The most shocking thing in the movie, however, is perhaps sight of a February 17, 1993 memo from within the Tobacco giant Philip Morris, which reveals the birth of the industry-funded campaign to deny climate science. In a reality-inverting style that might even have surprised George Orwell, this front group was named ‘The Advancement of Sound Science Coalition‘ (TASSC). Thus it was that, with the help of ideologically-blinded scientists like Fred Singer, the tobacco industry helped finance the setting up of supposedly-independent groups that would campaign to protect their industry’s interests. However, as the memo reveals, beginning a practice that would later become known as ‘Astroturfing’, they made sure these fake ‘grassroots’ organisations would not be linked to their industry by ensuring they campaigned against things other than tobacco. These included GMOs, nuclear power and nuclear waste but, top of the list, was global warming. So it is that Rosebraugh reveals the counter-intuitive fact that the Fossil Fuel industry did not just copy the Tobacco industry’s idea of denying science: Climate change denial was in fact the Tobacco industry’s idea.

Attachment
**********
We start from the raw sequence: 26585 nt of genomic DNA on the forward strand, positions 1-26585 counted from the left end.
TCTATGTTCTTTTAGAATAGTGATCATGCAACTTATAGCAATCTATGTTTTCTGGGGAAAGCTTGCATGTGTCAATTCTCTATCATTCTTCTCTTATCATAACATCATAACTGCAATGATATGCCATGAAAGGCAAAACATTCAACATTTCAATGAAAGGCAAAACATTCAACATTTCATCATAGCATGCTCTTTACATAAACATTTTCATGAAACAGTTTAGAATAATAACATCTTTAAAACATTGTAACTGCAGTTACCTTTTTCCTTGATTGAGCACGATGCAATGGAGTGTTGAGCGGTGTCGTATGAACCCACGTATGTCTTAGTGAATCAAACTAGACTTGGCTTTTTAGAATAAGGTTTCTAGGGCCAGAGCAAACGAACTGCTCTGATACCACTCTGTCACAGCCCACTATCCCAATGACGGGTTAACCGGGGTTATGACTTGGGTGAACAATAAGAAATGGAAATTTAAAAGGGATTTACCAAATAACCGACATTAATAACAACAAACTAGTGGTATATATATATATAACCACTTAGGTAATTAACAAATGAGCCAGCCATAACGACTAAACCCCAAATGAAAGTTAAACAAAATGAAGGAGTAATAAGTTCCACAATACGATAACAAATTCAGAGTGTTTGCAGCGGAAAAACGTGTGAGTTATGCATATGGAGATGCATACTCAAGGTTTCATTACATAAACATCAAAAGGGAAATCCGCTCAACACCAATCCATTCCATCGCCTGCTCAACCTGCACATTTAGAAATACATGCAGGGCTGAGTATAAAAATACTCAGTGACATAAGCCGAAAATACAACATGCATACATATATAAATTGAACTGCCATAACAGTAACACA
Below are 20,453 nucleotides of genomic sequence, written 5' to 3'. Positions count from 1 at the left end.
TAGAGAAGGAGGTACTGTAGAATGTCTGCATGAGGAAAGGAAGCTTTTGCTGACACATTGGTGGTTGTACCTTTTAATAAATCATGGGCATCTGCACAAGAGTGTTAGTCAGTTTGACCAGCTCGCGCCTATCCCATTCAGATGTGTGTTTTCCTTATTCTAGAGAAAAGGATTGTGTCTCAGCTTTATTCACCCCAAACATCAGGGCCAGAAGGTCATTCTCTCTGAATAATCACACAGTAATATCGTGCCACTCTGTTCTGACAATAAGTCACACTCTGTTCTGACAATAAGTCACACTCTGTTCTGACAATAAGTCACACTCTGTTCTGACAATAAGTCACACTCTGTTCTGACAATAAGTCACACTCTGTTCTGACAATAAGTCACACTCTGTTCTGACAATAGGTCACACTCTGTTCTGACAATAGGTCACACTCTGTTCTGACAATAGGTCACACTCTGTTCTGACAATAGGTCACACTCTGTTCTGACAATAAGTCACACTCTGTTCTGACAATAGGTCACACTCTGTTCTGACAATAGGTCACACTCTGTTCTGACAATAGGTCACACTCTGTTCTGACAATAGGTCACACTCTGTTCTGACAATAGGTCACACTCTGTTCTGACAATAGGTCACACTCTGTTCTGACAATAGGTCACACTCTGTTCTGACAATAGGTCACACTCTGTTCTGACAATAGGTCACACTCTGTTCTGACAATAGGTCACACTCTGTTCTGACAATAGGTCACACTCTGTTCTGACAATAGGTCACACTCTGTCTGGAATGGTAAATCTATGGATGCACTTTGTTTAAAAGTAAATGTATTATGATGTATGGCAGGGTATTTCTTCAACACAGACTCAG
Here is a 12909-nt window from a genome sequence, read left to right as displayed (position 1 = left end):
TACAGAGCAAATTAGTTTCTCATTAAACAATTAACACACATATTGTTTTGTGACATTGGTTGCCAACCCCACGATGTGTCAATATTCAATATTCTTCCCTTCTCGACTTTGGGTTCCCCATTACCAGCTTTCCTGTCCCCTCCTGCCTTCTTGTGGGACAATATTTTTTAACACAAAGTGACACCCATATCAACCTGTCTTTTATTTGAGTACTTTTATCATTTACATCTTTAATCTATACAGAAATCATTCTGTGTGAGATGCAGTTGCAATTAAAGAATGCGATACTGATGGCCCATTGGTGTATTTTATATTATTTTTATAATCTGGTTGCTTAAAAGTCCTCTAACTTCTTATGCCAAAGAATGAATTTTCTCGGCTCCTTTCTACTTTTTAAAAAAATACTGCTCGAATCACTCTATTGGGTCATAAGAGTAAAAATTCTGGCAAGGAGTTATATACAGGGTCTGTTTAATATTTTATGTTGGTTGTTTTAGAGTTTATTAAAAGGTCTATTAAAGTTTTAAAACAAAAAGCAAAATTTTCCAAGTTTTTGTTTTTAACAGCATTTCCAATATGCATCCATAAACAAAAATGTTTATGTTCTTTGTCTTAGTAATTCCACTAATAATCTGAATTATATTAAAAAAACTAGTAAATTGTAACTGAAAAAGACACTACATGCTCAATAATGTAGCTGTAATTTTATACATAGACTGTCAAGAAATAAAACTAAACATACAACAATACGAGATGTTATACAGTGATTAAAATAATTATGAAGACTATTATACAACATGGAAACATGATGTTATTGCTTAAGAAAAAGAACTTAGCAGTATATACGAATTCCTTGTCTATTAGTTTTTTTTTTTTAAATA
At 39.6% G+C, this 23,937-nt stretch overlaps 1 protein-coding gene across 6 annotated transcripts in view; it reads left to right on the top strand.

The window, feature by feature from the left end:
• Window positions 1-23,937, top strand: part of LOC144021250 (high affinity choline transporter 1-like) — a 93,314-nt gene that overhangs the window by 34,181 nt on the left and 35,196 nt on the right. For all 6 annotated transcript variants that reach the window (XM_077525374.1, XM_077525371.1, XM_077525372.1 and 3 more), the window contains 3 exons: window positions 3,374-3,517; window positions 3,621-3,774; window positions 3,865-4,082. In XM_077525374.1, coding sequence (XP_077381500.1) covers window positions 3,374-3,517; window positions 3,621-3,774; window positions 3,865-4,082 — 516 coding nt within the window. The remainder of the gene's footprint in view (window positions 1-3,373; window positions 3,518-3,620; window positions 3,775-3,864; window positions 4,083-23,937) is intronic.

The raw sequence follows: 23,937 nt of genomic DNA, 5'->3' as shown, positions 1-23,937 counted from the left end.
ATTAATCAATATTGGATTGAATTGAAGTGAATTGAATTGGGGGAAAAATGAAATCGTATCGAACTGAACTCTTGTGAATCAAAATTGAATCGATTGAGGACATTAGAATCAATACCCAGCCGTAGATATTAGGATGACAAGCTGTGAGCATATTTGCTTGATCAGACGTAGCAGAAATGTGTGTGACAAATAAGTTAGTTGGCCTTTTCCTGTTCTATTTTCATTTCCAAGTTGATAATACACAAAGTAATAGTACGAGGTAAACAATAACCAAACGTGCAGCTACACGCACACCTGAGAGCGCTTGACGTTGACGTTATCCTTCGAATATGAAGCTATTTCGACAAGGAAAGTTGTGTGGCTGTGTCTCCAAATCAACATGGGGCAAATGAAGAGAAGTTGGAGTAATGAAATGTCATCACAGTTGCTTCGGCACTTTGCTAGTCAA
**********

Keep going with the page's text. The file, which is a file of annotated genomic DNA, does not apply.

With memos like that dated February 17, 1993 in the public domain, how is it that we are still arguing about whether or not industry funds the denial of inconvenient science?
Moving forward to the post-Tobacco era of denial, Rosebraugh reveals all the links between Exxon Mobil, the Koch Brothers, Americans for Prosperity and the Tea Party. The one glimmer of hope in all this must therefore be the electoral failure of Mitt Romney (and now Ken Cuccinelli too). Is it too much to hope that those who deny science have now become unelectable? The recent victory of Tony Abbott in Australia suggests it may be too early to say on a global scale but, in the USA at least, it may be that those who wish to pick a fight science and history are now going to lose.